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Tyne and Wear HER(6841): South Shields Roman Fort, coin - Details

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South Shields Roman Fort, coin

South Shields







Excavation of one of the main roads at Arbeia Roman Fort has produced a coin that may have been used as a good-luck charm. It is a large sestertius of Trajan, produced between 114 and 117, found buried under a road that was not built until almost 100 years later. Unlike other sestertii found at the fort, the detail on this coin is still clear. Emperor Trajan sits on a folding chair on a raised platform, addressing his troops, including four infantry soldiers and one cavalryman on his horse. The lack of wear suggests that the coin had not been in circulation for a hundred years before being lost by one of the road construction soldiers. More likely it had been kept as a good luck charm by several generations of men and then used as a foundation deposit, in the hope that good luck could be passed on the fort and its occupants.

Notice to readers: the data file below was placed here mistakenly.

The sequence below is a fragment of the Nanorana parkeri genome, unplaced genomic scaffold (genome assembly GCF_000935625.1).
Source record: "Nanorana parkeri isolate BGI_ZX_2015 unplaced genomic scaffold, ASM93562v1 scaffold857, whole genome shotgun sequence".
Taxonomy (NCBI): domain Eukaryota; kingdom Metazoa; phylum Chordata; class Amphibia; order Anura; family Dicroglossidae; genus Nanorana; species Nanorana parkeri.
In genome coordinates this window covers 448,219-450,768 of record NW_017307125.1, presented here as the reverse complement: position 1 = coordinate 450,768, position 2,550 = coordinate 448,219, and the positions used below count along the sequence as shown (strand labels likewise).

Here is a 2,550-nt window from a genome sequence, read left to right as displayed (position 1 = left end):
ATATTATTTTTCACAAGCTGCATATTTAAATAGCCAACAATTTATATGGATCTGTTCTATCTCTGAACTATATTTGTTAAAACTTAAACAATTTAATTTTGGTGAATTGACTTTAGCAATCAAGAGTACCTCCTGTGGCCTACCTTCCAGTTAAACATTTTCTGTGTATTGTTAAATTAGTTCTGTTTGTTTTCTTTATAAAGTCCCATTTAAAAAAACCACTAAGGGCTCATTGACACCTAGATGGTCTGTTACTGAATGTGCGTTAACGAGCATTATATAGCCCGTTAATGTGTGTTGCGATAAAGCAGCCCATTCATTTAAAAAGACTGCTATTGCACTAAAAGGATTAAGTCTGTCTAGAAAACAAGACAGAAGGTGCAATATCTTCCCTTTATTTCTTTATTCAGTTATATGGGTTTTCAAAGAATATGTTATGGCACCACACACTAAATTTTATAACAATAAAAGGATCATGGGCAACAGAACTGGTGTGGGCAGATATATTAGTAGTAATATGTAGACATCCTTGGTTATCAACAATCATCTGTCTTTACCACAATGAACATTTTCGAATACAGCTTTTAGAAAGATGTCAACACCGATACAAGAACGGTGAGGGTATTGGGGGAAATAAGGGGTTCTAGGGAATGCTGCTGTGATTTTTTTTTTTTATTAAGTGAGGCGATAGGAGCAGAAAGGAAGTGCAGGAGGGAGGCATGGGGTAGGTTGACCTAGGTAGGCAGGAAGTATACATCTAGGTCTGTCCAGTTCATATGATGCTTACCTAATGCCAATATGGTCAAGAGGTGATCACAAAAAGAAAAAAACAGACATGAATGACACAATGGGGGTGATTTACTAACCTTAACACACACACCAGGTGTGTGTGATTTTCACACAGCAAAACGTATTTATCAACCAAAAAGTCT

<< HER 6841 >> News from Hadrian's Wall World Heritage Site, Issue 23, August 2004

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